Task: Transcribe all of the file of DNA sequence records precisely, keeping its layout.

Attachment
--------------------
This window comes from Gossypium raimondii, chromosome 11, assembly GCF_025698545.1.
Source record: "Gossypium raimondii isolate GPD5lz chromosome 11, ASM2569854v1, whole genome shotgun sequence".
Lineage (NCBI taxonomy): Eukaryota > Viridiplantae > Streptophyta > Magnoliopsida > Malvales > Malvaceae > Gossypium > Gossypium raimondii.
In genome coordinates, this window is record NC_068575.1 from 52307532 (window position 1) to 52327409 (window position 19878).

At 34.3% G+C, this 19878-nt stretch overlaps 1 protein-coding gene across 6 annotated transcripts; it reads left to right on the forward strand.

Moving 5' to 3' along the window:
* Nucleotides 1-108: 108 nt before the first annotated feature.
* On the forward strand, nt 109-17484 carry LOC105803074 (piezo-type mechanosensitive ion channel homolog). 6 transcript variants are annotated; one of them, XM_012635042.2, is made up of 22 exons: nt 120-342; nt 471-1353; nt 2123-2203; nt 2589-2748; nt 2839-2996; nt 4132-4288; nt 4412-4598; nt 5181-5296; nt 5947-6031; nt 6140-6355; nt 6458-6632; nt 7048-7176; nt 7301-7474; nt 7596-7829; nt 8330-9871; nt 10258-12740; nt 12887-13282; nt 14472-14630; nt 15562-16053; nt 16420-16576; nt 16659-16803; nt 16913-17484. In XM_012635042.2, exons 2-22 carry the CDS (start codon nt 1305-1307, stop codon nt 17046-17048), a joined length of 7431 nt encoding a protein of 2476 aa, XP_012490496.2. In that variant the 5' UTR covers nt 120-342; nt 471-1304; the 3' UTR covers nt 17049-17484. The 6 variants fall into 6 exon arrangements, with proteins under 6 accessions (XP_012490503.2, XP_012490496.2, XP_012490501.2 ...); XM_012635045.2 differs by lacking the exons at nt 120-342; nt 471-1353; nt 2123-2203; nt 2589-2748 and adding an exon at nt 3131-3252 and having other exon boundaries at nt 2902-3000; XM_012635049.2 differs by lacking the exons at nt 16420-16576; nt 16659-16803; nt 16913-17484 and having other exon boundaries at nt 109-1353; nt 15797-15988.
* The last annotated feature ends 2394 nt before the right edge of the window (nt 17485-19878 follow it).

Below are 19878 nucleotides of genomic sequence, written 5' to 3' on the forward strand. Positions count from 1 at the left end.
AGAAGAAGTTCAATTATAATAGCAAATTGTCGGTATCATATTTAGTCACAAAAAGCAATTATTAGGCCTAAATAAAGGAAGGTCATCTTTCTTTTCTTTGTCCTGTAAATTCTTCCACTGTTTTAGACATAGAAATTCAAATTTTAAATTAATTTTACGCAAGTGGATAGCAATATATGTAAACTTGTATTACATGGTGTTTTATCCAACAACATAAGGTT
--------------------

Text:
This window comes from Gossypium raimondii, chromosome 11, assembly GCF_025698545.1.
Source record: "Gossypium raimondii isolate GPD5lz chromosome 11, ASM2569854v1, whole genome shotgun sequence".
Lineage (NCBI taxonomy): Eukaryota > Viridiplantae > Streptophyta > Magnoliopsida > Malvales > Malvaceae > Gossypium > Gossypium raimondii.
In genome coordinates, this window is record NC_068575.1 from 52307532 (window position 1) to 52327409 (window position 19878).

At 34.3% G+C, this 19878-nt stretch overlaps 1 protein-coding gene across 6 annotated transcripts; it reads left to right on the forward strand.

Moving 5' to 3' along the window:
* Nucleotides 1-108: 108 nt before the first annotated feature.
* On the forward strand, nt 109-17484 carry LOC105803074 (piezo-type mechanosensitive ion channel homolog). 6 transcript variants are annotated; one of them, XM_012635042.2, is made up of 22 exons: nt 120-342; nt 471-1353; nt 2123-2203; nt 2589-2748; nt 2839-2996; nt 4132-4288; nt 4412-4598; nt 5181-5296; nt 5947-6031; nt 6140-6355; nt 6458-6632; nt 7048-7176; nt 7301-7474; nt 7596-7829; nt 8330-9871; nt 10258-12740; nt 12887-13282; nt 14472-14630; nt 15562-16053; nt 16420-16576; nt 16659-16803; nt 16913-17484. In XM_012635042.2, exons 2-22 carry the CDS (start codon nt 1305-1307, stop codon nt 17046-17048), a joined length of 7431 nt encoding a protein of 2476 aa, XP_012490496.2. In that variant the 5' UTR covers nt 120-342; nt 471-1304; the 3' UTR covers nt 17049-17484. The 6 variants fall into 6 exon arrangements, with proteins under 6 accessions (XP_012490503.2, XP_012490496.2, XP_012490501.2 ...); XM_012635045.2 differs by lacking the exons at nt 120-342; nt 471-1353; nt 2123-2203; nt 2589-2748 and adding an exon at nt 3131-3252 and having other exon boundaries at nt 2902-3000; XM_012635049.2 differs by lacking the exons at nt 16420-16576; nt 16659-16803; nt 16913-17484 and having other exon boundaries at nt 109-1353; nt 15797-15988.
* The last annotated feature ends 2394 nt before the right edge of the window (nt 17485-19878 follow it).

Below are 19878 nucleotides of genomic sequence, written 5' to 3' on the forward strand. Positions count from 1 at the left end.
AGAAGAAGTTCAATTATAATAGCAAATTGTCGGTATCATATTTAGTCACAAAAAGCAATTATTAGGCCTAAATAAAGGAAGGTCATCTTTCTTTTCTTTGTCCTGTAAATTCTTCCACTGTTTTAGACATAGAAATTCAAATTTTAAATTAATTTTACGCAAGTGGATAGCAATATATGTAAACTTGTATTACATGGTGTTTTATCCAACAACATAAGGTT